Saracens are the only top-flight club in Britain and Ireland to be unbeaten at home this season, but if they fail to extend that record in the Premiership play-offs against Northampton today it will leave England's biggest spenders without a trophy for the second year running. Does the thought of missing out perturb Owen Farrell, the 2011 champions' young England fly-half and forthcoming British Lion?
"It is important, but something that's always talked about here is the memories made throughout the season," he said. "It's not win, lose or draw, it's about how everyone works hard for each other."
To some this may smack of a cop-out; a fall-back position in the event of failure. To others it is a refreshing, rugby-relevant antidote to the emotionless philosophy of "Winning is everything, second is nowhere". The way Saracens tell it, looking after their players' wellbeing is the priority, and if a knockout match such as today's at Allianz Park, their new home in north London, goes against them, well, hey, they've had a great time and become better people.
Witness the team-bonding trips to Miami, Munich, Hamburg, Cape Town, Abu Dhabi and, most recently, Verbier. "Of course we'd be gutted to lose, absolutely gutted," says Alex Sanderson, the forwards coach who joined Saracens as a flanker in 2004. "But we've said this to the lads: we've already achieved something brilliant, in the times that we've had, the incremental progress we've made, the kids that have been born, the people who've been picked for the Lions. If it just came down to winning a cup it would be a very sad sport."
There are many elements to the Saracens "project", which in simplistic terms was conceived jointly by Brendan Venter when he arrived as director of rugby in 2009 and Ed Griffiths, the chief executive who in a previous job marketed the Springboks during the Rainbow Nation's home World Cup victory in 1995. The coaches – led by the zealous Venter's successor, the Ulsterman (and trained lawyer) Mark McCall – subscribe to the so-called "golden circle" applied to successful businesses such as Apple, in which the "what" and the "how" revolve around the "why": the reasons you do what you do.
The club's public face ranges from dozens of Olympics-style volunteers to songs borrowed from Les Misérables or penned by Right Said Fred – plus the irritating (or is it catchy?) "Here We Go" – and a drag-artist opera singer belting out "Nessun Dorma" in the last five minutes of a match against Exeter (it's never over till the fat lady sings – geddit?). The announcer for the visit of the reigning champions, Harlequins, hailed the Saracens players with, "Welcome the soon-to-be Premiership champions".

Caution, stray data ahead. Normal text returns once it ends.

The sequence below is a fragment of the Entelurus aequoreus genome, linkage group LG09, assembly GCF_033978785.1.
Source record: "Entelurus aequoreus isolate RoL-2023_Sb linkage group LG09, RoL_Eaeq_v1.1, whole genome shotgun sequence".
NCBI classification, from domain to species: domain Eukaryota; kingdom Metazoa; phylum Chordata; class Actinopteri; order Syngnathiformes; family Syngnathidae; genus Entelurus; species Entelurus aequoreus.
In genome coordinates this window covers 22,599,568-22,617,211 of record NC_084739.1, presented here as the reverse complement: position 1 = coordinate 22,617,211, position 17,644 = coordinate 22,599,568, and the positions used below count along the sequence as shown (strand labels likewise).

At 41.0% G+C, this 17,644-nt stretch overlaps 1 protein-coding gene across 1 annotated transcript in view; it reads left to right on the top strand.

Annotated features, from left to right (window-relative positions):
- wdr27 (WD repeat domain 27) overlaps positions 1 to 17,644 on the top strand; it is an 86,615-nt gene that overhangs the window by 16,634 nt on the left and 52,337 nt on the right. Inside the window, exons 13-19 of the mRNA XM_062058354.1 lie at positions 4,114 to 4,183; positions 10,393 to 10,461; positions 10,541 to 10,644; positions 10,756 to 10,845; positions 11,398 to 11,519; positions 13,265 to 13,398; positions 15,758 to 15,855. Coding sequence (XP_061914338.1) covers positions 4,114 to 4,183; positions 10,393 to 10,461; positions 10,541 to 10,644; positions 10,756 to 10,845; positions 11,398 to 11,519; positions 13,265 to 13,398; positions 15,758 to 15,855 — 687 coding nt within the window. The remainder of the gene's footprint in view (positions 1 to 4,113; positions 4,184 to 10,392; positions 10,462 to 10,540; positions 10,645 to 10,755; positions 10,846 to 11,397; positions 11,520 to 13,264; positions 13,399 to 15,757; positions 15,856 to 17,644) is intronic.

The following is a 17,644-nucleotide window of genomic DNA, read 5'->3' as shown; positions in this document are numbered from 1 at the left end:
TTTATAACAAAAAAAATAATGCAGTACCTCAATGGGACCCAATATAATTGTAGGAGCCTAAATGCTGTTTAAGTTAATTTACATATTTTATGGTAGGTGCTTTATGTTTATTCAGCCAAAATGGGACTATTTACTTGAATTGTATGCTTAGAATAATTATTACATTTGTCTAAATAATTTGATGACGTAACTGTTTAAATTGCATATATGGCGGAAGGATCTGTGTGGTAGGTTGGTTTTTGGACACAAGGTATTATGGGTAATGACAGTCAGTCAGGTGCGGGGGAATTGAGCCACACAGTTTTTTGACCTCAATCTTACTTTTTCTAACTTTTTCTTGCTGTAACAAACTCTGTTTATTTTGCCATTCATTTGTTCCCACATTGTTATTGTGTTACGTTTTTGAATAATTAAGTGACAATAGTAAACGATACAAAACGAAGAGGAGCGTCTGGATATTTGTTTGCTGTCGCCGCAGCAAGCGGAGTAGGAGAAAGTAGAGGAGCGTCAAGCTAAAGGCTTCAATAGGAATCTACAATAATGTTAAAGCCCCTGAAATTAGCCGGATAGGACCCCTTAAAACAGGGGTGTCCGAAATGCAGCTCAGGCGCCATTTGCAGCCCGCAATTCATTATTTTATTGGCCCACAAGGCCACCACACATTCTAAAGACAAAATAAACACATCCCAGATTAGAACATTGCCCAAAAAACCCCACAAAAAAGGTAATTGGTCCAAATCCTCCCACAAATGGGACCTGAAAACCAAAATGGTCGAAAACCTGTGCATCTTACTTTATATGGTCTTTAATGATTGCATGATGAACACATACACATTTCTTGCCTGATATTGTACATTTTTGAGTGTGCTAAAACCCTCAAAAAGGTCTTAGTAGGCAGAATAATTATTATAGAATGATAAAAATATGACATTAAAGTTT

Whether you find it funny or foam-at-the-mouth, it all comes at a cost, and in the face of annual losses of £5 million, South African investment has been crucial. One rival Premiership chief executive estimates Saracens' spending in reaching the play-offs for four years in a row to have been £60m. The Northampton players meeting their Saracens counterparts in the England squad are said by Sanderson to tease them for their "silver spoon" existence.
From being historically ignored by the England selectors, Saracens have ushered Farrell, Brad Barritt, Alex Goode, Mouritz Botha and Mako Vunipola to their first caps, with Joel Tomkins next in line, while Andy Farrell and Paul Gustard were called to coach the national side.
Northampton are proudly turning a profit, but they are losing their prized props Soane Tonga'uiha and Brian Mujati to France next season. Saracens have recruited Harlequins' highly rated tighthead James Johnston to go with their Lions squad props Vunipola and Matt Stevens, and Sanderson argues the fly-half Charlie Hodgson could have commanded a bigger wage in France but liked the Saracens style. In return, he and other possible recruits submit to psychoanalytical profiling.
"We recruit on character, not just performance," says Sanderson. "Other clubs are more about the pay cheque and less about the joy and playing for your mates. We invite the player's wife in because it's important she feels part of the club. Ed Griffiths takes them shopping at Christmas time. Happy wife, happy life."
Tonga'uiha almost joined Sarries a couple of years ago, but instead he will do his damnedest alongside Mujati today to prevent this being their last Saints appearance and a fourth successive semi-final defeat. Are other clubs envious of Saracens? "Most people probably are, especially of the mid-season trips," says Tonga'uiha. "It's living up to the London life and, fair play to Saracens, it's working, they've finished top of the league. I'm not bothered by it. When we want team-bonding we have a lunch down the pub."
Saracens' defence is the best in the Premiership but they lost their second Heineken Cup semi-final, to Toulon at Twickenham this month, with a spate of individual errors. Farrell says of his forward pass when a try looked on: "You watch things back and feel guilty but all I know is I'm still getting better. It never stops, making improvements."
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